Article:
Italian fencing masters were in high demand throughout Europe for their skills. Although sword fighting schools existed as far back as the 12thC, they were forbidden in medieval times, especially in England and France. The weapons of choice would have differed from the finer, more elegant tools that were to emerge from the renaissance period onward and, with the growing popularity of the printing press, more ‘treaties’ (books explaining devised fighting systems) became readily available. The ‘everyday’ man of the fast-growing middle class could now afford a sword and learn to fight like a gentleman. It was no longer just for the nobles.

Fencing techniques

A great number of swordsmanship schools sprang up over Europe, the most popular those teaching the Italian Fencing systems, for they brought the concepts of science to the form which appealed to this new and changing world. With these schools, came the rise to fame of the rapier, a long, slender, sharply pointed sword designed for quick and nimble thrusting attacks.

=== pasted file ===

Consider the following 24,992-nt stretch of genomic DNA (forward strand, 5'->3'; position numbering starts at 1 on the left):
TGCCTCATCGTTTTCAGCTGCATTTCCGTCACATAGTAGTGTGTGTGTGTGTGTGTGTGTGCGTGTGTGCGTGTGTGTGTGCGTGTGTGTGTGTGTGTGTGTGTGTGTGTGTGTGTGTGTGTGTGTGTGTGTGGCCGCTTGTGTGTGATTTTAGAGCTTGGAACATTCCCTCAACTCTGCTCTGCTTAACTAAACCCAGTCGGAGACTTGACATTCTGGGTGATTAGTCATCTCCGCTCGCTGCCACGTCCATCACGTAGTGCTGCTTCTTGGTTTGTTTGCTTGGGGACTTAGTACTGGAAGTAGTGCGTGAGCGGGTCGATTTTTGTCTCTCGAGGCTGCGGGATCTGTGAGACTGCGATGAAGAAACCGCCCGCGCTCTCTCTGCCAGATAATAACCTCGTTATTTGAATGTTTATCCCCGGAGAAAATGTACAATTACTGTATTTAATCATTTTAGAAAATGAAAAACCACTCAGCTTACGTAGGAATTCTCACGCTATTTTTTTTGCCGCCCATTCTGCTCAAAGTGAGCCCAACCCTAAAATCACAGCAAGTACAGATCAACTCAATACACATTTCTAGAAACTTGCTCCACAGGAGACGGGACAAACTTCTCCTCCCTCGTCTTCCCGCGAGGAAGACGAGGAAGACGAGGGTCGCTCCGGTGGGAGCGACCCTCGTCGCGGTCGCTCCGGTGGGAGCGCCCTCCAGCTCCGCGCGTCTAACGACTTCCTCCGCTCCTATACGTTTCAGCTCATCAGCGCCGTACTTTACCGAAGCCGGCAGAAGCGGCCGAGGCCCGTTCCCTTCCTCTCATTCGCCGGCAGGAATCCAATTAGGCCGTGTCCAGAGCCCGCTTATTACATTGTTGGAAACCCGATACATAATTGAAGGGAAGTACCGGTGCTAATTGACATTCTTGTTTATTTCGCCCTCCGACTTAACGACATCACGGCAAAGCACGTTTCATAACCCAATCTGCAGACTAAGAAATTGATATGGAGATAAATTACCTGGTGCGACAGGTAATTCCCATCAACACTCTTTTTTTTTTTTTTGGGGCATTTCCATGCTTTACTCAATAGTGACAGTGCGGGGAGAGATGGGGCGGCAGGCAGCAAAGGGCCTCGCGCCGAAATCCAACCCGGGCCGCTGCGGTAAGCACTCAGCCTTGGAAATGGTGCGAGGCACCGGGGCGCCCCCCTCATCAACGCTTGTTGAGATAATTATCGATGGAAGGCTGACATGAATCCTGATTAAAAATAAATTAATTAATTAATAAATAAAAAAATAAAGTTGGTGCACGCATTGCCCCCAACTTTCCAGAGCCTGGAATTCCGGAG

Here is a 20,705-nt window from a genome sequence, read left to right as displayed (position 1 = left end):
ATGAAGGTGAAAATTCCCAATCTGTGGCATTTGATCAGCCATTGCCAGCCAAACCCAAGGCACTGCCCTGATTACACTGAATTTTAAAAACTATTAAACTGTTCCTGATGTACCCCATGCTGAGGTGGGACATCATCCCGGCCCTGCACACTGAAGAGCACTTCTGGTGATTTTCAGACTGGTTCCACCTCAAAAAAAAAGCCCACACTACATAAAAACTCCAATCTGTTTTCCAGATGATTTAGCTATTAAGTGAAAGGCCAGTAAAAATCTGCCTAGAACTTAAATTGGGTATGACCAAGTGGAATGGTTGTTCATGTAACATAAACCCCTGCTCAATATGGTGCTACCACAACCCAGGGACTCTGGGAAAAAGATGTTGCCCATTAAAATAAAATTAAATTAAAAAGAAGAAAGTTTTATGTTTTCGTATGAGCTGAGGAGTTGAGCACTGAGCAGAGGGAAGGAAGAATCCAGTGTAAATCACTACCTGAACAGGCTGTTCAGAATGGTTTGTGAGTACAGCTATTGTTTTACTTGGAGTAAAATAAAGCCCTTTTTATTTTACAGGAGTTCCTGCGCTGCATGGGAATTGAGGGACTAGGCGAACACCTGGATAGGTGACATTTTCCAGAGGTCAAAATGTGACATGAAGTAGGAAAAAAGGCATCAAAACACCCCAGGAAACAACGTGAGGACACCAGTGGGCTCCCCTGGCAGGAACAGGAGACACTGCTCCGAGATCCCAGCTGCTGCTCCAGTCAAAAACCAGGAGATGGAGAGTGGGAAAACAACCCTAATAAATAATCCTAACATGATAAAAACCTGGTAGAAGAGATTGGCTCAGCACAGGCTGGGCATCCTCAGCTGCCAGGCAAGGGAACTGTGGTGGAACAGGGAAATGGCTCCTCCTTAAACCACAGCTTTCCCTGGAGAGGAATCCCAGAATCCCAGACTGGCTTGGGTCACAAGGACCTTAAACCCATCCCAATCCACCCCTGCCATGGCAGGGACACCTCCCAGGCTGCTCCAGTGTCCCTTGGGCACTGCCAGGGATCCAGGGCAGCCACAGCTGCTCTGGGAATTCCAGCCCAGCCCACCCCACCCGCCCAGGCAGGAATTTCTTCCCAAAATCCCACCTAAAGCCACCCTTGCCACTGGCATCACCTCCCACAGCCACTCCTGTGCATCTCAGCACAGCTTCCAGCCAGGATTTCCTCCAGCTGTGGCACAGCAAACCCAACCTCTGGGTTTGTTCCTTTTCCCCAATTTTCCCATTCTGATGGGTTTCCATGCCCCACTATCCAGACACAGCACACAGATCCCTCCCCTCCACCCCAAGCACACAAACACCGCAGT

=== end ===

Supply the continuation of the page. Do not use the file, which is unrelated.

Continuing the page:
As well as the rapier, the two-handed sword was still a weapon of choice but now schools could teach various techniques for both weapons such as the four main guard positions, basic cuts and footwork. Counterattacks, thrusts and feints became serious business with drills designed for practising, either solo or with a partner. (Remember Arya and her ‘water dance’ in Game of Thrones?)

Fighting with rapiers

These styles have all lived on into the present with the aid of the treaties, complete with lots of diagrams. It is because of the survival of these manuals that Richard Cullinan can teach his craft at the Stoccata School and we shall be offered a glimpse of that skill during the weekend.